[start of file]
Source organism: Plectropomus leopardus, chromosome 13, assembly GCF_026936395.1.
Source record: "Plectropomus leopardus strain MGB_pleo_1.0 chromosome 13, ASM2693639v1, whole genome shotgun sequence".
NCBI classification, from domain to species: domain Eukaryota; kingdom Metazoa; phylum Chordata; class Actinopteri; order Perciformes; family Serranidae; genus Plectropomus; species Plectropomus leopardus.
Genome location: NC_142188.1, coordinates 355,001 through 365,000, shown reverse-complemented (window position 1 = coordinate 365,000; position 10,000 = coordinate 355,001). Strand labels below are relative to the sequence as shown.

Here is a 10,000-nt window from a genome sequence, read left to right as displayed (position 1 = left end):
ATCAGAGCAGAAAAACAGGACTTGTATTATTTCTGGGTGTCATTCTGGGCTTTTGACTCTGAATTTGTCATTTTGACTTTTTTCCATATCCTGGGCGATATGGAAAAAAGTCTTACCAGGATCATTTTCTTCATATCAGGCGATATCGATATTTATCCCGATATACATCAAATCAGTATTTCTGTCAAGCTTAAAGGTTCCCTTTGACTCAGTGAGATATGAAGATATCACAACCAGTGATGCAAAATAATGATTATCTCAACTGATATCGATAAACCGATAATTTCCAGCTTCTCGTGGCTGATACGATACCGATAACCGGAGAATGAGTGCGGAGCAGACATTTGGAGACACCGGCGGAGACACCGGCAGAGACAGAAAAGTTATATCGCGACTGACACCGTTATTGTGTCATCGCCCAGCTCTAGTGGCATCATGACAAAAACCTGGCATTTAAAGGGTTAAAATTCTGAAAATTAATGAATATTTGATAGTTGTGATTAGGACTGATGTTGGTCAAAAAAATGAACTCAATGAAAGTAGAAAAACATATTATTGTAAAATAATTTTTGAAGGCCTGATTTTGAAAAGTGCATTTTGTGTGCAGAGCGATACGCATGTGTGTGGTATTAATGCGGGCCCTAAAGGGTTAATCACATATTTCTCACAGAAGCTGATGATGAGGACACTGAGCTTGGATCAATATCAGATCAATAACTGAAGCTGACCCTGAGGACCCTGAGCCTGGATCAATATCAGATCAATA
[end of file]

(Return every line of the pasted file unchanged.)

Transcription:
Source organism: Plectropomus leopardus, chromosome 13, assembly GCF_026936395.1.
Source record: "Plectropomus leopardus strain MGB_pleo_1.0 chromosome 13, ASM2693639v1, whole genome shotgun sequence".
NCBI classification, from domain to species: domain Eukaryota; kingdom Metazoa; phylum Chordata; class Actinopteri; order Perciformes; family Serranidae; genus Plectropomus; species Plectropomus leopardus.
Genome location: NC_142188.1, coordinates 355,001 through 365,000, shown reverse-complemented (window position 1 = coordinate 365,000; position 10,000 = coordinate 355,001). Strand labels below are relative to the sequence as shown.

Here is a 10,000-nt window from a genome sequence, read left to right as displayed (position 1 = left end):
ATCAGAGCAGAAAAACAGGACTTGTATTATTTCTGGGTGTCATTCTGGGCTTTTGACTCTGAATTTGTCATTTTGACTTTTTTCCATATCCTGGGCGATATGGAAAAAAGTCTTACCAGGATCATTTTCTTCATATCAGGCGATATCGATATTTATCCCGATATACATCAAATCAGTATTTCTGTCAAGCTTAAAGGTTCCCTTTGACTCAGTGAGATATGAAGATATCACAACCAGTGATGCAAAATAATGATTATCTCAACTGATATCGATAAACCGATAATTTCCAGCTTCTCGTGGCTGATACGATACCGATAACCGGAGAATGAGTGCGGAGCAGACATTTGGAGACACCGGCGGAGACACCGGCAGAGACAGAAAAGTTATATCGCGACTGACACCGTTATTGTGTCATCGCCCAGCTCTAGTGGCATCATGACAAAAACCTGGCATTTAAAGGGTTAAAATTCTGAAAATTAATGAATATTTGATAGTTGTGATTAGGACTGATGTTGGTCAAAAAAATGAACTCAATGAAAGTAGAAAAACATATTATTGTAAAATAATTTTTGAAGGCCTGATTTTGAAAAGTGCATTTTGTGTGCAGAGCGATACGCATGTGTGTGGTATTAATGCGGGCCCTAAAGGGTTAATCACATATTTCTCACAGAAGCTGATGATGAGGACACTGAGCTTGGATCAATATCAGATCAATAACTGAAGCTGACCCTGAGGACCCTGAGCCTGGATCAATATCAGATCAATA